Dean had been glancing at Esmeralda for about two hours until he finally summed the courage to speak to the girl who was sitting next to her. When it came to picking up women, Dean was taught that the best strategy would be to win over their friends. If you won over their friends, their friends were more likely to let you go home with her. But this wasn’t the real reason Dean spoke to the friend. The real reason was that he was nervous as hell and her friend was ugly and therefore less intimidating to speak to. Her friend was so ugly, in fact, that Dean was slightly offended by it. How could a woman let herself become this ugly? Why would she do this to herself? Her thighs, which were bulging and doughy, had stubble. She was overweight and awkwardly tall and she had a repulsive, ogre-like hunch. Her teeth were fucked and her eyebrows were fucked and her makeup was so incorrectly placed that she looked like a sad, masculine clown. He imagined her taking selfies at home and then spending hours air brushing them for her Facebook profile – hours she could have spent working out, or brushing her teeth, or having the decency to work on not looking so fucking offensive, because behind all of her layers of horrific fat he believed that there could’ve been a glimmer of hope. He was annoyed and depressed by this reality, and he felt slightly guilty for thinking this way. But she seemed friendly. Dean and the ugly person spoke for a few minutes until what Dean hoped for happened: Esmeralda butted into the conversation.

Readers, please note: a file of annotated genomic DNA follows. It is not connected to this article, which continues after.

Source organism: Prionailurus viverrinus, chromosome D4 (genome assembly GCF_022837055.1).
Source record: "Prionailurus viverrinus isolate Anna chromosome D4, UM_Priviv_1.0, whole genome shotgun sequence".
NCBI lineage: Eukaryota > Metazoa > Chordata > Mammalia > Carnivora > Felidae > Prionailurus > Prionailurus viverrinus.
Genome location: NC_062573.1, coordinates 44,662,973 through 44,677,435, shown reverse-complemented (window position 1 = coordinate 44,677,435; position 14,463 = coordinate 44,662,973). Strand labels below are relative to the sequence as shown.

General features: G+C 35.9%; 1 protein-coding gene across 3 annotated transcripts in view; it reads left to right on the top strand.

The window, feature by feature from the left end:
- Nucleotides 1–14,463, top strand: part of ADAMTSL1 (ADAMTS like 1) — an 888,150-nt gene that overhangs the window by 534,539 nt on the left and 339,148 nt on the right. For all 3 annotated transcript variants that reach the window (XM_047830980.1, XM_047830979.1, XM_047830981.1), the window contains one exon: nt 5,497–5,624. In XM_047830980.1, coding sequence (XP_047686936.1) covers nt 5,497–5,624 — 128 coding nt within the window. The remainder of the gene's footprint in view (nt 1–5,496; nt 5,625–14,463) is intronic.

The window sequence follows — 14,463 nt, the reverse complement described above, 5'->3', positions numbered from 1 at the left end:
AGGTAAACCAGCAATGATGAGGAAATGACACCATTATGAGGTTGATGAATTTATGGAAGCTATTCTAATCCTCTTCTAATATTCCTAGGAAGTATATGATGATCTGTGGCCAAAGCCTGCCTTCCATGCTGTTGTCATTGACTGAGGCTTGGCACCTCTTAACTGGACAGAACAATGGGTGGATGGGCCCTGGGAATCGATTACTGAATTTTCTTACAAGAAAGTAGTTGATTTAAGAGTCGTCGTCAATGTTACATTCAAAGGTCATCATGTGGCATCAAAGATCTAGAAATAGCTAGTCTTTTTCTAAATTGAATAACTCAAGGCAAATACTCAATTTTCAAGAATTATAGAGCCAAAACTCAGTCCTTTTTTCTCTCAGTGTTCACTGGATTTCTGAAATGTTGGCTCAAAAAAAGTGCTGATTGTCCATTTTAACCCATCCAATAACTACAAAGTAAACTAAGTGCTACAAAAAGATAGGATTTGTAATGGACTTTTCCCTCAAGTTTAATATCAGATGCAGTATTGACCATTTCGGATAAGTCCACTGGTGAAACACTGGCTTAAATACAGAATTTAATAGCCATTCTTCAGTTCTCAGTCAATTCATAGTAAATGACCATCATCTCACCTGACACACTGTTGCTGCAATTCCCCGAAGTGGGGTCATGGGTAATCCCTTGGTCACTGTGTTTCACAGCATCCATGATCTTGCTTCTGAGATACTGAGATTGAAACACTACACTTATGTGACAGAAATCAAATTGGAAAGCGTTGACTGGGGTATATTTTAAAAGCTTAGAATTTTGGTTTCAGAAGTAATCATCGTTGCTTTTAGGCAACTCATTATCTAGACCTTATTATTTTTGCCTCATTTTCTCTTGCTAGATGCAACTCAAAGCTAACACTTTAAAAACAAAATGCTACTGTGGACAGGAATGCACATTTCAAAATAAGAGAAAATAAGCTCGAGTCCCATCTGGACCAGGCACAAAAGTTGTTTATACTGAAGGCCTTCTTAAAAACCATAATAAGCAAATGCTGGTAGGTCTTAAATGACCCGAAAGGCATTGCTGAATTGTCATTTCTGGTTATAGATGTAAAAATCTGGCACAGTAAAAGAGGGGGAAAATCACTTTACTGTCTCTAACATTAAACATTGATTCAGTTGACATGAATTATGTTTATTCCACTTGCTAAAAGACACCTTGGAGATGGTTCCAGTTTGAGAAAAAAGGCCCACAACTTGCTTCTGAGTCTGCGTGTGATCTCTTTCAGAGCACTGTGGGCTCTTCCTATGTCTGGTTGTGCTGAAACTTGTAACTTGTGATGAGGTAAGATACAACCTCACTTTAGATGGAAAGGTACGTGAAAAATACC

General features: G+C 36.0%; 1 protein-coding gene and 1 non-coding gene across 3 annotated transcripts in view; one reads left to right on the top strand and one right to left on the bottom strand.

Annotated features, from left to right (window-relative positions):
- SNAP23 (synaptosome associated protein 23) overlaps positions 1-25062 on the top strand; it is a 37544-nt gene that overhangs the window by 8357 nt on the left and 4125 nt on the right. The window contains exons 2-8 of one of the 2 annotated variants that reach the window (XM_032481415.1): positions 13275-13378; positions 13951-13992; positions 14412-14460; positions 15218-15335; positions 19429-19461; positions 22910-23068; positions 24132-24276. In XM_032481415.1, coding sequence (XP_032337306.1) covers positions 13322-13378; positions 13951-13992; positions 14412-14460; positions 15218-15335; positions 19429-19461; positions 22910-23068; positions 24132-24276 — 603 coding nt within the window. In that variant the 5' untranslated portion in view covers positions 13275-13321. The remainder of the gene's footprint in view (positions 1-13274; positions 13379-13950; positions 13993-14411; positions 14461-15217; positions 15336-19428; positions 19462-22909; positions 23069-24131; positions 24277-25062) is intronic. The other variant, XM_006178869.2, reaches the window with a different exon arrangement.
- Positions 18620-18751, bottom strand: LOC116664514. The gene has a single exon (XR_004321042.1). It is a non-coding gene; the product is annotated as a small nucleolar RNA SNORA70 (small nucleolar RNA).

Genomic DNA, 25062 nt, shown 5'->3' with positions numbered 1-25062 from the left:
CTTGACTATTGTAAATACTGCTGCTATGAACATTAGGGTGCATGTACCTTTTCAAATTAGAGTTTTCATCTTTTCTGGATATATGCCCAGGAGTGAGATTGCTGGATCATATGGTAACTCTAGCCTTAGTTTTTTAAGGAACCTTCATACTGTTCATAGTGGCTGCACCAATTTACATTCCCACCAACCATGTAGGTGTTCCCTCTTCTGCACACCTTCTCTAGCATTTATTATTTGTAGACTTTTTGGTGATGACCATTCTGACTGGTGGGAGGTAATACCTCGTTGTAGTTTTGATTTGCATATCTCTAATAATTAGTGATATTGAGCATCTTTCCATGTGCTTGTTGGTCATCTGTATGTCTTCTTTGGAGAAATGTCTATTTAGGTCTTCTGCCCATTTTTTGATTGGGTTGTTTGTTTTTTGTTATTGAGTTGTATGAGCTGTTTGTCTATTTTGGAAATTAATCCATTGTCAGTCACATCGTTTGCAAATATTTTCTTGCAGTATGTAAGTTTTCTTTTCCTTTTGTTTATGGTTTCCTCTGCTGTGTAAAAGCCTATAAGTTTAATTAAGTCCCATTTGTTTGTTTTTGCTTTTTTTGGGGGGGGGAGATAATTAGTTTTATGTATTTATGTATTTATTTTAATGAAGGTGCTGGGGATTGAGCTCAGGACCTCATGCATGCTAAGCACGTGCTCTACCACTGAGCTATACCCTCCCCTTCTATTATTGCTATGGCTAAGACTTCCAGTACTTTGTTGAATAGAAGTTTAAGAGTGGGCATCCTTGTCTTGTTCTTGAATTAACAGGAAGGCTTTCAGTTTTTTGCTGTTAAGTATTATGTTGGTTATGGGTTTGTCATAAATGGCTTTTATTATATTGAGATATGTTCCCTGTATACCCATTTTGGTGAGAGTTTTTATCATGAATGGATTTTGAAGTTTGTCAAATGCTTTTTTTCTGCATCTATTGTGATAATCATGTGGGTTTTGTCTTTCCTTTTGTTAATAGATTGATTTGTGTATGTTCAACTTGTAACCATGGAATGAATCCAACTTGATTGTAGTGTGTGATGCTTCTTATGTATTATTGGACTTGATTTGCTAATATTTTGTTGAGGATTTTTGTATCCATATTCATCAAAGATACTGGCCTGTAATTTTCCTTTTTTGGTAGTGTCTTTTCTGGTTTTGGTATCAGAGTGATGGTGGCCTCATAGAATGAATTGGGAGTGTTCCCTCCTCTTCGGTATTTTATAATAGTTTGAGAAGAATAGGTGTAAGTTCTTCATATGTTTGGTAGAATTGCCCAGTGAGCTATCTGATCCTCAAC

Esmeralda’s sister, Harriett Hemingold, was sort of relieved that Dean had approached her. It was a significant moment for her: she was beginning to turn her life around and was looking for the right man to hold her hand through her journey of weight loss. It had been over a year since her rather ugly breakup with Sam, and she had foolishly let herself fall into a downwards spiral of pizza, endless tears, laziness and self-pity. She was a model when she was dating Sam, and she was on the verge of reaching the next level of her career by striking a lucrative deal with L’Oreal – that all ended, of course, after her breakup. Back in her glory days, Harriett was quite used to being approached ten to twenty times a day by men of all shapes and sizes. But she loved Sam, and she stuck by Sam, and she did everything she could to maintain her love with Sam. Unlike most of her model friends at the time, she loved sex, and unlike all of the women she’d ever met, she loved the taste of semen. She couldn’t understand why, but she simply loved its texture and unpredictability, and she never grew tired of giving Sam blowjobs and sucking him for all he was worth, even if they’d been dating for over five years – she believed that if it weren’t for her Christian upbringing, she could have had a wonderful career in porn. It was Harriett’s looks and her never-ending yearning for sex that kept her confident that Sam would never leave her, but apparently it wasn’t enough for him. She vowed to get it right the next time. She vowed to give her new man all of what she gave Sam, plus more. She was going to lose weight, she was going to contact her agent, she was going to become that model – no, supermodel – that she’d always dreamt of becoming, and this Dean person, although a little short and not that impressive to look at at first glance, seemed like a great guy who Harriett could take care of, and who could take care of her through her career of success and endless happiness and endless sex.